Tracking performance and reporting on results
To track performance against key indicators, and measure impact and publicly communicate progress, including challenges and how you have addressed them.
A company needs to establish and continuously monitor performance indicators that correspond to the key children’s rights issues identified and being addressed.
Internal review, auditing or external reporting processes your company already has in place will also prove helpful in accommodating these additional monitoring demands without a substantial increase in resources. Additionally, you may be able to draw on a set of indicators available from sources such as the Children’s Rights and Business Principles, the Global Reporting Initiative (GRI) and other stakeholder initiatives. UNICEF is currently developing reporting guidance in support of the Children’s Rights and Business Principles, which will also be aligned with the GRI.
Ongoing monitoring includes collecting data on all incidents and allegations involving children, including cases where your company was deemed responsible or where no responsibility was identified. Review this information at regular intervals to determine whether existing policies or procedures need to be revised. Depending on the size of your company and its available resources, consider reporting annually or periodically to internal and external stakeholders on results achieved, dilemmas and challenges faced, and plans, targets and future commitments. Again, this can form part of an annual sustainability or corporate responsibility reporting cycle. You can also make the report available in a child-friendly version and use it to hold periodic dialogues with relevant stakeholders, especially children.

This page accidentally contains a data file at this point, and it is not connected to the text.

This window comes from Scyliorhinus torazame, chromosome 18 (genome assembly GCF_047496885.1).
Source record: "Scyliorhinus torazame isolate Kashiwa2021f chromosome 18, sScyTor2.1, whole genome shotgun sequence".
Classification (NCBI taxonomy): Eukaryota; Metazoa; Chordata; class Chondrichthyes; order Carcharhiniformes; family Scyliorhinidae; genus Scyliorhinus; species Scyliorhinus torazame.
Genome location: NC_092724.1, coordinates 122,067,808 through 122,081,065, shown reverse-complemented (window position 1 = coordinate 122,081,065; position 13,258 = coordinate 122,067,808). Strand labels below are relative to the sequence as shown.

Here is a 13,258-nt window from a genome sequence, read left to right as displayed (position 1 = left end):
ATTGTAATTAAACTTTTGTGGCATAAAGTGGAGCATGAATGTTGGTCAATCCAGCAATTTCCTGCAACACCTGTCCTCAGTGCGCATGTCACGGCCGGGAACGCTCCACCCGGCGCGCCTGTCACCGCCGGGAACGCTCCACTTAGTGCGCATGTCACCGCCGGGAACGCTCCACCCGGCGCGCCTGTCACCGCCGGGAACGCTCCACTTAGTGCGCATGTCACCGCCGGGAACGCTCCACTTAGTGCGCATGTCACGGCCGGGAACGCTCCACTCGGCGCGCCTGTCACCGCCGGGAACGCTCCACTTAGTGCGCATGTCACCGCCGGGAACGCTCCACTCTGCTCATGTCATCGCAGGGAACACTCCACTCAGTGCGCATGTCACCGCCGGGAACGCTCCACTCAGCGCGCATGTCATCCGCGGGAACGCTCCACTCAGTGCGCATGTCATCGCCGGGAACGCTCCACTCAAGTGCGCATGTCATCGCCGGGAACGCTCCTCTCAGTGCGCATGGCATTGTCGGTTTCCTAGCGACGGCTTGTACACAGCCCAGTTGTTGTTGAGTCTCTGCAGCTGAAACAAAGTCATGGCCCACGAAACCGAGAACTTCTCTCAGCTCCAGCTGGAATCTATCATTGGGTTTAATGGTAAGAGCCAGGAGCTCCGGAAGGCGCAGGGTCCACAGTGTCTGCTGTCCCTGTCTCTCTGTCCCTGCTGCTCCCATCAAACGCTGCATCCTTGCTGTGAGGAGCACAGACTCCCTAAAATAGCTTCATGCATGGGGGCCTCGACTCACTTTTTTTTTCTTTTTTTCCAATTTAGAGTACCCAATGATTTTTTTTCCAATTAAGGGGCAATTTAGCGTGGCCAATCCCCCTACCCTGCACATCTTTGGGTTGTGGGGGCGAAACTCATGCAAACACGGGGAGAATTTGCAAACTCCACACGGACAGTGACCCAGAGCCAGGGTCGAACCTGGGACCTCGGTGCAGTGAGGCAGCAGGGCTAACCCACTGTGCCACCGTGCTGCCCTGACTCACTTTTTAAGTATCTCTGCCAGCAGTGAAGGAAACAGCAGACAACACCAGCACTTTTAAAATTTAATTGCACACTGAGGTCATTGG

Sustainability Reporting on Children's Rights
Author: Elizabeth Ulmas, PhD
No. of pages: 58
Publication date: December 2012
In most cases companies will be expected to integrate children’s rights into existing sustainability reporting in a much more robust way than is done at present.
In late 2011 and early 2012 UNICEF conducted research to produce the CSR working paper on Sustainability Reporting on Children's Rights. This paper is based on a review of more than 100 corporate sustainability reports, a literature review and consultations with selected experts. The research concluded that reporting and disclosure on children’s rights-related issues is, with a few exceptions, significantly underdeveloped. Specifically, the following trends and gaps in reporting in relation to children’s rights are evident:
- An over-emphasis on philanthropy;
- Lack of discussion of systemic problems and impacts;
- Lack of reporting on policy involvement;
- Lack of balance in reporting (that is, a predominance of positive – and absence of negative – reporting); and
- When carried out at all, corporate reporting on children’s rights emphasizes policies and processes over performance.